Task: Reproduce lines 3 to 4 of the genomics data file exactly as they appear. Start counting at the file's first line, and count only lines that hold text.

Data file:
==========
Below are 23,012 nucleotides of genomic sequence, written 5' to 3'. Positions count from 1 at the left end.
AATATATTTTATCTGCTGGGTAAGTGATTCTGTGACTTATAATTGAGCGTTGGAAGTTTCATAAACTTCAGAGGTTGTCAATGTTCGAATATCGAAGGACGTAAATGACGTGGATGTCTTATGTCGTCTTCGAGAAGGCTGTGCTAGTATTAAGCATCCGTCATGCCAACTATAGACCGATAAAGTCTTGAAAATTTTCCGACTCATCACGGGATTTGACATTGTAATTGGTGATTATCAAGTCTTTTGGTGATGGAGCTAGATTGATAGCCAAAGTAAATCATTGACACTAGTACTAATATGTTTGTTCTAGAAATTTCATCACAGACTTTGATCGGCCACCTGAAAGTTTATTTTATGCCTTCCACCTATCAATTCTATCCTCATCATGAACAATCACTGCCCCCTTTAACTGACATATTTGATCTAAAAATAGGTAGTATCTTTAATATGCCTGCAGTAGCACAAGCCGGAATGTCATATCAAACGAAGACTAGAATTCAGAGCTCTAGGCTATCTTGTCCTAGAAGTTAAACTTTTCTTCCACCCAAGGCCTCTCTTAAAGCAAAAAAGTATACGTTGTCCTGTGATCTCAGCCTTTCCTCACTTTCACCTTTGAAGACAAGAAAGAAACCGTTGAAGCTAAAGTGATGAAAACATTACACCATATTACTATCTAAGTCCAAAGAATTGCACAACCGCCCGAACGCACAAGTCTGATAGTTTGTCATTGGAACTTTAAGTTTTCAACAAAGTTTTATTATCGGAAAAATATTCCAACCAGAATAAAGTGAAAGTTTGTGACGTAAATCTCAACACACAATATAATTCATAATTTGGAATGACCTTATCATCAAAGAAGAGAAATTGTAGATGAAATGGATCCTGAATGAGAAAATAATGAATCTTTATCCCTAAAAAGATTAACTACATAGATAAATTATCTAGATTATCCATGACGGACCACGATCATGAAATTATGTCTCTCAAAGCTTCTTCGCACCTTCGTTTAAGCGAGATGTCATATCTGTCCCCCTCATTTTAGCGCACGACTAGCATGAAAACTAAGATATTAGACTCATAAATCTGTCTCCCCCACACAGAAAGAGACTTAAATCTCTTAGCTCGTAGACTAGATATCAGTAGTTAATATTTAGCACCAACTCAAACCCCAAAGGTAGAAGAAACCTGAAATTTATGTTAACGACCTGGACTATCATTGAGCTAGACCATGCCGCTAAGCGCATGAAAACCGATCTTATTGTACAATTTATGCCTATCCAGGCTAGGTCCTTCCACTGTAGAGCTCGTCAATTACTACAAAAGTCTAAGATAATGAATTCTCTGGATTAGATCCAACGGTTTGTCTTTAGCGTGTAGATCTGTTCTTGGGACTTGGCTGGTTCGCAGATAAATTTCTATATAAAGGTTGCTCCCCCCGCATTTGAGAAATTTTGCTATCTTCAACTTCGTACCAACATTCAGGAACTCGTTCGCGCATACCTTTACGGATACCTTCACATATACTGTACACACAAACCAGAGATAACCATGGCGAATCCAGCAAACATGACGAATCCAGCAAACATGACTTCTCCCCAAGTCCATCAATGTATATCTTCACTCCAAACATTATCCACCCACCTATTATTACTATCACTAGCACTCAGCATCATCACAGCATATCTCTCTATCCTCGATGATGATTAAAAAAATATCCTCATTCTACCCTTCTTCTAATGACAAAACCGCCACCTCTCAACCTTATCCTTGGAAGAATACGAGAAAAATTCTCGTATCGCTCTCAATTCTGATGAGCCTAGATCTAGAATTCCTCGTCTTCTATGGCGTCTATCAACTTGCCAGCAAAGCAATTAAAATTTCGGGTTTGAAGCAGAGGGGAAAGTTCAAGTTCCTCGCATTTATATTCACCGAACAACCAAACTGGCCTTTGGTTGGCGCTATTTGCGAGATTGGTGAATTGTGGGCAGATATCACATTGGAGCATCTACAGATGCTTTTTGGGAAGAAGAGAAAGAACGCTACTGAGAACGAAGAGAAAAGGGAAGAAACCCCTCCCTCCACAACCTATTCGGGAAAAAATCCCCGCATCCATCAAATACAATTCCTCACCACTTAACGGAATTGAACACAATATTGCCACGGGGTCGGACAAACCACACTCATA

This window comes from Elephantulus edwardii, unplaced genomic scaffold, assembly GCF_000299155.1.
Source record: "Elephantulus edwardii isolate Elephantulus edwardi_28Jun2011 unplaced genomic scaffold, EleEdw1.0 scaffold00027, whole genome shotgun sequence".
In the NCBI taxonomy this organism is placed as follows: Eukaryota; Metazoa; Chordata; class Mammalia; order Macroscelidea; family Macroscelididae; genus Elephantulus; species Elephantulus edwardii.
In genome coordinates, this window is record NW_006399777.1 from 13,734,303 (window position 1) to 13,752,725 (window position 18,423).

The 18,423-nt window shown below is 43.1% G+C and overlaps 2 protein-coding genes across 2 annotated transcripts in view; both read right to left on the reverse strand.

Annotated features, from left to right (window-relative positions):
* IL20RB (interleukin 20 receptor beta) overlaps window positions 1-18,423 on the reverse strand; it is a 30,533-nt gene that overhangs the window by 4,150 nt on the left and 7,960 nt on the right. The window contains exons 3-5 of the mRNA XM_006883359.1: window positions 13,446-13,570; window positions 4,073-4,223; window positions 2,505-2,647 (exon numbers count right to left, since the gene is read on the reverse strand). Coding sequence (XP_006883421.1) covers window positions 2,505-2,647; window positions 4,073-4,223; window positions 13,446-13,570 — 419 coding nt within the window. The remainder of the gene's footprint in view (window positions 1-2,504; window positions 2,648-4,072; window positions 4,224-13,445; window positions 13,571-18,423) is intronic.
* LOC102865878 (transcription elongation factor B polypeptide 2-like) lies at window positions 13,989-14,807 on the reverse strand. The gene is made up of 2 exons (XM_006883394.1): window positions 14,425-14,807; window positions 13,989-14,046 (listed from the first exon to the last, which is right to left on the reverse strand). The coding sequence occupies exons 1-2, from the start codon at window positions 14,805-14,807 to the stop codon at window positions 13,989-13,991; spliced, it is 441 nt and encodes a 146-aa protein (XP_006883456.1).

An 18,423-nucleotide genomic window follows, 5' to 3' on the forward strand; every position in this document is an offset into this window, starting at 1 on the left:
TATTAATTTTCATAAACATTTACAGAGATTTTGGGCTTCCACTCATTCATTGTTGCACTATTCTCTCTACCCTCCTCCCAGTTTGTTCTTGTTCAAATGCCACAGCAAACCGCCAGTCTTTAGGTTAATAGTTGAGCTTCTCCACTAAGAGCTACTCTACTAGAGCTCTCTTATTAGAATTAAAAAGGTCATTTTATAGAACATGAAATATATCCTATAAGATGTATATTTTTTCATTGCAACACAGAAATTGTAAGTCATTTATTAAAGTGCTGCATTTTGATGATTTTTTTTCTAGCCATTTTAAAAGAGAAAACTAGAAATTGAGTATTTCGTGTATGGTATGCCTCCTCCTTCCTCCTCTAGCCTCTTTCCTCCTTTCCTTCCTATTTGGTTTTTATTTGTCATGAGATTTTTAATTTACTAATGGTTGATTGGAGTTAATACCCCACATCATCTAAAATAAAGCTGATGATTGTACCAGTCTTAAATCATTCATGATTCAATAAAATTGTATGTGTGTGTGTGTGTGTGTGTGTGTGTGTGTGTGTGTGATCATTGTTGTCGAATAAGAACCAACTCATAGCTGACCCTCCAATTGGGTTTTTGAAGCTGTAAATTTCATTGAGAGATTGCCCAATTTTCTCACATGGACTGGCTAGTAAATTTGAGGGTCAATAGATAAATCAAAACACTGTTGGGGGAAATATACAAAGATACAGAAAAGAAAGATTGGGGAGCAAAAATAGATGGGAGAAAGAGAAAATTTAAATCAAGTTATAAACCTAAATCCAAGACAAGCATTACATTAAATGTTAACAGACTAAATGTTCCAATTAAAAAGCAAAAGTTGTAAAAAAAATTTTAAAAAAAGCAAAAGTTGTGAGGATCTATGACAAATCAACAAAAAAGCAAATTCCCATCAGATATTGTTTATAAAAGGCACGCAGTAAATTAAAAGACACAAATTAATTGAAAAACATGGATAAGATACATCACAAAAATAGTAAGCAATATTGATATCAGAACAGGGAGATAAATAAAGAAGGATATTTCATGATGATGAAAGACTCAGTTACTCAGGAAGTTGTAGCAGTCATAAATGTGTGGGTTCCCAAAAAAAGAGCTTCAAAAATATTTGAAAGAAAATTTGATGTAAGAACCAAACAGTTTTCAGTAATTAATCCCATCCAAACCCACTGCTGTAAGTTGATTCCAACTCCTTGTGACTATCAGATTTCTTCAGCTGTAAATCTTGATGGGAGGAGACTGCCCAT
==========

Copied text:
This window comes from Elephantulus edwardii, unplaced genomic scaffold, assembly GCF_000299155.1.
Source record: "Elephantulus edwardii isolate Elephantulus edwardi_28Jun2011 unplaced genomic scaffold, EleEdw1.0 scaffold00027, whole genome shotgun sequence".